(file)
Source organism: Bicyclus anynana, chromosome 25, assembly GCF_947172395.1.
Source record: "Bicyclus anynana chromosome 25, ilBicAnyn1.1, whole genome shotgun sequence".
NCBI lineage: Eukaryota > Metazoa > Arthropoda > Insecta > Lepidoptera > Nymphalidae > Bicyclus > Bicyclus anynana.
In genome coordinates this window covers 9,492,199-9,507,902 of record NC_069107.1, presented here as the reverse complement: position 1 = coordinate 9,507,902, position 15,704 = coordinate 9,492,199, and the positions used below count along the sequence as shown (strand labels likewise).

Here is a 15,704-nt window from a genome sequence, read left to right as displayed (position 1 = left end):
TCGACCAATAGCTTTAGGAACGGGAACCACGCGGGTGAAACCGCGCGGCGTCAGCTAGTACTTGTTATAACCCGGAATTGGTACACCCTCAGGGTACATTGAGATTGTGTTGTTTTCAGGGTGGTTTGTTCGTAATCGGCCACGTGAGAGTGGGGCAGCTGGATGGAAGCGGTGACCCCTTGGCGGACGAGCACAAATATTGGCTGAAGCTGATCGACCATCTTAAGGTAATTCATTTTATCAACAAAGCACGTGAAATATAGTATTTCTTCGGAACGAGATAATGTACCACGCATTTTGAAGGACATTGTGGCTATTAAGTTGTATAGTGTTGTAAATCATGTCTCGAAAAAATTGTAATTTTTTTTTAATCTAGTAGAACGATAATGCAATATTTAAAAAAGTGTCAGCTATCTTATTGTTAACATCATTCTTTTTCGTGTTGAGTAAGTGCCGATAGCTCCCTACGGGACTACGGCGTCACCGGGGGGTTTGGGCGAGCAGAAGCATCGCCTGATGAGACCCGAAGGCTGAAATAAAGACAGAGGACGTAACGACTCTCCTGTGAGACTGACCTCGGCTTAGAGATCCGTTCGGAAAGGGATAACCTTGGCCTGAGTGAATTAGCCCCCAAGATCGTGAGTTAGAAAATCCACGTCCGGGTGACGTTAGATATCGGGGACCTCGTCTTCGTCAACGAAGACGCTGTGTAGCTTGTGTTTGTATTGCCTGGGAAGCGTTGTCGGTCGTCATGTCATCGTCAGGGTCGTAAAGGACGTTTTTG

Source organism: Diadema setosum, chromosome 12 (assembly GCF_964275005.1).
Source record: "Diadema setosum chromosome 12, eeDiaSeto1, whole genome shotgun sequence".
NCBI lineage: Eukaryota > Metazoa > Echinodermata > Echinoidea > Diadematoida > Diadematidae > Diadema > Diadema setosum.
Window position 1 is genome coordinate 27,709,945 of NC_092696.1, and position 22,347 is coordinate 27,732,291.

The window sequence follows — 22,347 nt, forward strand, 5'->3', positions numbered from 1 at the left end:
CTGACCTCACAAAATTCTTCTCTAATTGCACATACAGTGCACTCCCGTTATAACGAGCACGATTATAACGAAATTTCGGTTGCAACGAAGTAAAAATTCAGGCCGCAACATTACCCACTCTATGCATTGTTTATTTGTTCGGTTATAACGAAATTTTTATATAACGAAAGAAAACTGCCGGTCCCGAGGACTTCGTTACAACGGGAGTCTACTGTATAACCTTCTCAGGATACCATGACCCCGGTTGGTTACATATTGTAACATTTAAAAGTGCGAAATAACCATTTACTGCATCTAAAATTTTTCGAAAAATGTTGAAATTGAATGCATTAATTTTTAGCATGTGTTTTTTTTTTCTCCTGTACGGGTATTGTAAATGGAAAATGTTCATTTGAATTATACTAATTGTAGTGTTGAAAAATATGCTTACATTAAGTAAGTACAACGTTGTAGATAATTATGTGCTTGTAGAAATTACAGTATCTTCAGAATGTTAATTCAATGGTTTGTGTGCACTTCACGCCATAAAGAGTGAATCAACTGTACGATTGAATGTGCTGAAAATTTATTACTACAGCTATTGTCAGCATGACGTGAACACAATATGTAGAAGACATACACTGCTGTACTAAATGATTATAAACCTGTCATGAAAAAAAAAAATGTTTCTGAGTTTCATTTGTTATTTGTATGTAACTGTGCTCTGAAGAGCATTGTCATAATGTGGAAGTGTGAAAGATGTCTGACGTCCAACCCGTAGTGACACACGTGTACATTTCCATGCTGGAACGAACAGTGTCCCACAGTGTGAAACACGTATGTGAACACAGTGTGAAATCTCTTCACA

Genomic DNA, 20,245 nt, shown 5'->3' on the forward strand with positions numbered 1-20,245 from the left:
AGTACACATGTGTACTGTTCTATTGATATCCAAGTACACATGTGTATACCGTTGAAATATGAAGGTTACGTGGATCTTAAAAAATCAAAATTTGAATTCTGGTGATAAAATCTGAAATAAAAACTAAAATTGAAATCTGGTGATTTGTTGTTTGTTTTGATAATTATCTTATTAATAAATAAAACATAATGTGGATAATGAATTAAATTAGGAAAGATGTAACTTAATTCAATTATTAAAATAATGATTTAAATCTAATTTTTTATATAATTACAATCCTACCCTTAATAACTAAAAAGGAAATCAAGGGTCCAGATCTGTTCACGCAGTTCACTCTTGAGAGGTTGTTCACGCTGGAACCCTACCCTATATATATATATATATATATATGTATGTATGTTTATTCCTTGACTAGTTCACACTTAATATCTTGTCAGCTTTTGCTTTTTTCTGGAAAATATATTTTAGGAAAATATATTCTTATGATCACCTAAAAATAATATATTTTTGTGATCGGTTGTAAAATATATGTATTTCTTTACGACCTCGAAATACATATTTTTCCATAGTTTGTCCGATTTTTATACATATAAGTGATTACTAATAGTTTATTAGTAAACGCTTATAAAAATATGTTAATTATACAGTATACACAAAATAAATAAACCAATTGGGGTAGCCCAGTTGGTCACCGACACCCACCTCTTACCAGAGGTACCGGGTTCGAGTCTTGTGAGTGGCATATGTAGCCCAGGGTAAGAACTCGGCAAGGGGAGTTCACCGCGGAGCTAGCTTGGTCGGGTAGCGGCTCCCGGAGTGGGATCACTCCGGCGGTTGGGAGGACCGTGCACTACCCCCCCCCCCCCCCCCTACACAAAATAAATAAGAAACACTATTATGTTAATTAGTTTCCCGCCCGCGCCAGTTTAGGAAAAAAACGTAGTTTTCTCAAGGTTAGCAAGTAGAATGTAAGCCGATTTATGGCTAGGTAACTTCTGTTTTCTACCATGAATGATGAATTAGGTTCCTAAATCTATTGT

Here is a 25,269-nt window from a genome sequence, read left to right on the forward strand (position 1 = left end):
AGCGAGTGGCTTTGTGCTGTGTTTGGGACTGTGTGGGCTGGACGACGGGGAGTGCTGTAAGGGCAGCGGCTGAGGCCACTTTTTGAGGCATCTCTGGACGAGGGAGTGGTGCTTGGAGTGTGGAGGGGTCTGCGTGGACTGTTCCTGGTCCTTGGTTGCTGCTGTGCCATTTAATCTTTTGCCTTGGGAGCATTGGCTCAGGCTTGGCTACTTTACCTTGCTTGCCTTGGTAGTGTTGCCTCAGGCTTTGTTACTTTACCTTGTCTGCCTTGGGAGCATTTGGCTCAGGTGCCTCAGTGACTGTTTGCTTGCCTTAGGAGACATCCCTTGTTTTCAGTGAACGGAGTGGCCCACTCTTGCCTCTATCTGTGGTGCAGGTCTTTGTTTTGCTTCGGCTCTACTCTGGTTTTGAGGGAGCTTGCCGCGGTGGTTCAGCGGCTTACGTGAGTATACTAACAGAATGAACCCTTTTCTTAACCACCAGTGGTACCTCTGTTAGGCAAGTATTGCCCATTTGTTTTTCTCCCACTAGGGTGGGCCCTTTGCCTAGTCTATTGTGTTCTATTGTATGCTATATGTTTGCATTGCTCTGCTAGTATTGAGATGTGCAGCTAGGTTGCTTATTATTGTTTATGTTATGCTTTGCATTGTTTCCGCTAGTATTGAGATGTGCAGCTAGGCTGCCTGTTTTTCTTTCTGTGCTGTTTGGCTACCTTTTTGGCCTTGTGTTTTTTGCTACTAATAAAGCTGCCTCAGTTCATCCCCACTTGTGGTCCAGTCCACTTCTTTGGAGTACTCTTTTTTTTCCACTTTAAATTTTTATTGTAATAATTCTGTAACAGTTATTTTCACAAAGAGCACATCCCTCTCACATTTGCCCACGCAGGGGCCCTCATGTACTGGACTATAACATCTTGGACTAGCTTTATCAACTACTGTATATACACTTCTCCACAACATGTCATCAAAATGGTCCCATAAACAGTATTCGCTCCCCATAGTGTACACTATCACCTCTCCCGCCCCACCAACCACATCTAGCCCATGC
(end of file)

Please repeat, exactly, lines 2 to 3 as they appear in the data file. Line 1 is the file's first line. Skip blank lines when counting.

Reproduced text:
Source record: "Bicyclus anynana chromosome 25, ilBicAnyn1.1, whole genome shotgun sequence".
NCBI lineage: Eukaryota > Metazoa > Arthropoda > Insecta > Lepidoptera > Nymphalidae > Bicyclus > Bicyclus anynana.